Can I come to study?

Kids can surprise us over and over again. Today a girl arrived unexpectedly, we did not fix anything, she usually does not come. However, she is here now asking to join. Of course, please come, what else we can say. Later she did not want to go home because what can she do there – being bored? – she would rather stay, learn something else, play or do anything. She would like to borrow a book because she loves reading; she has already got two fives in Hungarian. We know that these are only moments, but moments we can build on. She came because she wanted to and we had 60 minutes to convince her: it is fun here, it is fun with us. Actually, this is what this job is all about; if there is the opportunity, we have to take it because nobody knows when we will have it again.

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One-two-three… lets move on. This week we had three online occasions while we were not in Told. Last time we mentioned that originally we organised six, so it is still not perfect, but three is already an improvement. Every occasion is a success and something more that was unimaginable last year. However, it still does not feel good when you are sitting there as a volunteer and you prepared for nothing because he/she does not show up, etc. Here and there, we have all heard dialogues in which people haul up children for not being grateful and not seeing how much a volunteer works for them. But if someone needs such appreciation then he/she looks for it in a wrong place. It is much simpler: he/she does not go to the Kultúr to Skype because he/she fell asleep, he/she is not in the mood, he/she has better things to do, anything. Nothing personal. Actually, that is weird if he/ she shows up because honestly, who would like to study if you can loiter around whole day with no one saying a word. However, they show up – all right, not every time – and they ask things like: can I come to study? They get off the bus at 4 p. m. and after a week of school they argue about who can come to study with us. All in all, if someone feels offended that sometimes they do not come or show gratitude – they do but in a different way – then he/she does not get it. Every day in Told shows that these kids are neither disgusted by studying, nor against writing or reading. Simply school just does not speak their language.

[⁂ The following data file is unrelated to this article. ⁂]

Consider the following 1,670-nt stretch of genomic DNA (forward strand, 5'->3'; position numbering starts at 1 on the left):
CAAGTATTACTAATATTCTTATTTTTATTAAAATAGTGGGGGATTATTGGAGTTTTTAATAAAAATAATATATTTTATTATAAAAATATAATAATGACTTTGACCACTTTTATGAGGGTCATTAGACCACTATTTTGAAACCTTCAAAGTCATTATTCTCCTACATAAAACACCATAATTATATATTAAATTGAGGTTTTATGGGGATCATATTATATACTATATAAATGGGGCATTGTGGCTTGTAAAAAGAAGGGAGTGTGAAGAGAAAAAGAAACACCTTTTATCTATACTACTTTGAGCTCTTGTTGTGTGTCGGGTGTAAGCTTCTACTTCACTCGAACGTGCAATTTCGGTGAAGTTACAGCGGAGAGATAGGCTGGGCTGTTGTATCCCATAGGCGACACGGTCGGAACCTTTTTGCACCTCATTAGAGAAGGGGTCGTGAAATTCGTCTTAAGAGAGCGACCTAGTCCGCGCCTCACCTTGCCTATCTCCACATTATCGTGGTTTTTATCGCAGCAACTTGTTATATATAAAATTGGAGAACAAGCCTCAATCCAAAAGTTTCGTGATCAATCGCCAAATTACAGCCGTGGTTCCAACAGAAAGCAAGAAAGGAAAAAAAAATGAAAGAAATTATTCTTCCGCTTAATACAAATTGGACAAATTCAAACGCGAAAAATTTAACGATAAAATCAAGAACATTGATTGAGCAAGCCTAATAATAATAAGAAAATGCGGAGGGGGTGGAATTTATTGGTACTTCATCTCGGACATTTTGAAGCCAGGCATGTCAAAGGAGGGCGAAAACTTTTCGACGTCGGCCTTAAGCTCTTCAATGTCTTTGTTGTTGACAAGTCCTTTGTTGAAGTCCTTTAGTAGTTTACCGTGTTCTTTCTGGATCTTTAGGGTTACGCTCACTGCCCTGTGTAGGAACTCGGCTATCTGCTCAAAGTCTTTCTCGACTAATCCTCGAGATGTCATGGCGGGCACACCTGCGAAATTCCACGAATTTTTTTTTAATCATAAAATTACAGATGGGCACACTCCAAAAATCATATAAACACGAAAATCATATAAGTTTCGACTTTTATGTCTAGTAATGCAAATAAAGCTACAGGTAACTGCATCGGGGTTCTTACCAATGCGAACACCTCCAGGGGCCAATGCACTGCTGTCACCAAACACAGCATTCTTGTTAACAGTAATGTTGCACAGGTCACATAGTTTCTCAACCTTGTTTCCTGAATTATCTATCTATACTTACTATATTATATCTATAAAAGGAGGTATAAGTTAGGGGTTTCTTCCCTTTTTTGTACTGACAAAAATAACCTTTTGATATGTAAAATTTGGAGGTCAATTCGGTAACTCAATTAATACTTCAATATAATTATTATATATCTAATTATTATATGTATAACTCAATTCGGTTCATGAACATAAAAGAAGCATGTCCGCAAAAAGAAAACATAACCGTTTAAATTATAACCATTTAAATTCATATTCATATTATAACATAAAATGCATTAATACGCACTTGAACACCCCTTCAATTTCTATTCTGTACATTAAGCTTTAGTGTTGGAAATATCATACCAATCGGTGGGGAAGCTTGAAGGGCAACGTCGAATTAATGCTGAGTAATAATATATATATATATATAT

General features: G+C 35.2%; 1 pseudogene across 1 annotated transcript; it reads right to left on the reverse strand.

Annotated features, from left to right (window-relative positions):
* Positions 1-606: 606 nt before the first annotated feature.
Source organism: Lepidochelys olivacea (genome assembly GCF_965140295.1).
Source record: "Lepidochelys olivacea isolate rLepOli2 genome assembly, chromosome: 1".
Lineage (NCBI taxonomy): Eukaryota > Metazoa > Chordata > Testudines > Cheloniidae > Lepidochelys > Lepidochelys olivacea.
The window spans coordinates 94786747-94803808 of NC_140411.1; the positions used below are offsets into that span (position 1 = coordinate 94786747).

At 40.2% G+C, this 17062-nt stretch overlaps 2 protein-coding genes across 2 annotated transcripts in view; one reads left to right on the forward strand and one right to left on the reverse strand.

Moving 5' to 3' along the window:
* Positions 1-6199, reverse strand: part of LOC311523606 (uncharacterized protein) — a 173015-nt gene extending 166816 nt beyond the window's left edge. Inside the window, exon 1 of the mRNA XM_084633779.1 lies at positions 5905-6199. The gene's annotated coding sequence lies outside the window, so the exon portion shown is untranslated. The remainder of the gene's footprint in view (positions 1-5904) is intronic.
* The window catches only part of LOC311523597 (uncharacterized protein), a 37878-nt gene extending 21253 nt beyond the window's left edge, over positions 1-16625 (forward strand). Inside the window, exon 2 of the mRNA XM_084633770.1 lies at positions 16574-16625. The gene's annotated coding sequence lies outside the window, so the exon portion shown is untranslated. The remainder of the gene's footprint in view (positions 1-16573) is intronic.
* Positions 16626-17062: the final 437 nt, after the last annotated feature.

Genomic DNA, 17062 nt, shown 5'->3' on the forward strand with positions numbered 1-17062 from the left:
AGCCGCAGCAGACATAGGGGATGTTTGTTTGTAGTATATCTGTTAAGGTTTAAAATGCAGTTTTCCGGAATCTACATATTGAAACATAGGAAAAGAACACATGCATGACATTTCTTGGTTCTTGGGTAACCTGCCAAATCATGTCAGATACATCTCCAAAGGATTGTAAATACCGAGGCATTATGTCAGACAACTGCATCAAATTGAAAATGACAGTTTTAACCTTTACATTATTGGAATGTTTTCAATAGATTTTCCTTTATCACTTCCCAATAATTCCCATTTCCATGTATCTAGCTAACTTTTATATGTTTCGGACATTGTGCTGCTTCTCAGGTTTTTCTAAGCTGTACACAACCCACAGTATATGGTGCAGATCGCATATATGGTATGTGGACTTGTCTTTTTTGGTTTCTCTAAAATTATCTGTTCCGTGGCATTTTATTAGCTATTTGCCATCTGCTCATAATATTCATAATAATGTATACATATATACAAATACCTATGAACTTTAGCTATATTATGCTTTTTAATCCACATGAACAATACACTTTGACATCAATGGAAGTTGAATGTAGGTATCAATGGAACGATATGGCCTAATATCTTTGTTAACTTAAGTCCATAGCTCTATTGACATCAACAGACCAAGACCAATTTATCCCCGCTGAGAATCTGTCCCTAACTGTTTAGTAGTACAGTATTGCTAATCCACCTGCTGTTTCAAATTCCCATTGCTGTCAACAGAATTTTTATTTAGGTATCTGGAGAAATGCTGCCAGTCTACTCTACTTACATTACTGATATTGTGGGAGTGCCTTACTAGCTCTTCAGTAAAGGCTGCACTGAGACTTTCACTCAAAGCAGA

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Online studies work nicely. Often we teach them online even if we have capacity for personal occasion. On the one hand, there are some disadvantages: we move slower with the material, we lose personal connection, etc. On the other hand, we win in many aspects: he/she is not only practicing the material, but in the meantime also using the computer and getting used to the system, which he/she will be forced to use in the future – if everything goes well. These are always hard decisions, but so far, we think we have found the balance. Not to mention they enjoy it very much: computer still has its magic over them and they find it fun to study with someone who is not present.

Saturday morning we continued the sessions for the first-graders, which we started last week. It is still not perfect; we had to divide the occasion into two parts. Although, from another point of view, it was a success because the number of kids has increased since last week. In the end, we held an individual occasion and an occasion for two. Recently, we have tried to choose a thematic matching the season; today the focus was on apple. We had a great variety of tasks: mathematics with apple-bowling, worksheets, a board-dice game and reading comprehension. We made a puppet play with the Apple tale and of course, we did some chatting about the apple, nut, chestnut and autumn in general. It is interesting how deep impact summer has on them. Many times, they ask for certain games or tasks we played in the summer camps. Moreover, they would be completely able to insert the loved games into the current thematic. They have amazing ideas; we even felt bad why we did not think of some earlier. But this is good. Next time we will keep their ideas in mind, too.

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In the last post we mentioned that we got stuck in the flow of board games a little bit. We have not learned any new ones for a long time. We decided to change this and tried to get back to our aim with the help of complex, long strategic games, which improve patience. In Tikal, we are archaeologists and discover a Maja city with our workers, in close competition with the others in the search for temples and treasures. The more experienced kids are able to learn it very quickly, which is very important because the game time is more than an hour. They wanted to play Thursday and Friday evening too, so we concluded it as a success. Although it is a pretty long game – we played for 70-80 minutes – it requires to use your brain very seriously.

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It was very good that we had the chance to play two following evenings because it showed the kids’ development very nicely. In the first game, they fell behind us with big gaps among them. The next day they closed up, moreover, we lost and each player finished within 10 points. In our opinion, seeing through and understanding such a game structure is a very important cognitive process. So we are back at what we often try to emphasize: they can focus, sit and think for 80 minutes without break, still they are criticized for not paying attention, being restless and unable to study anything. Well, sure.

Julcsi, Máté
(translated by Sári)

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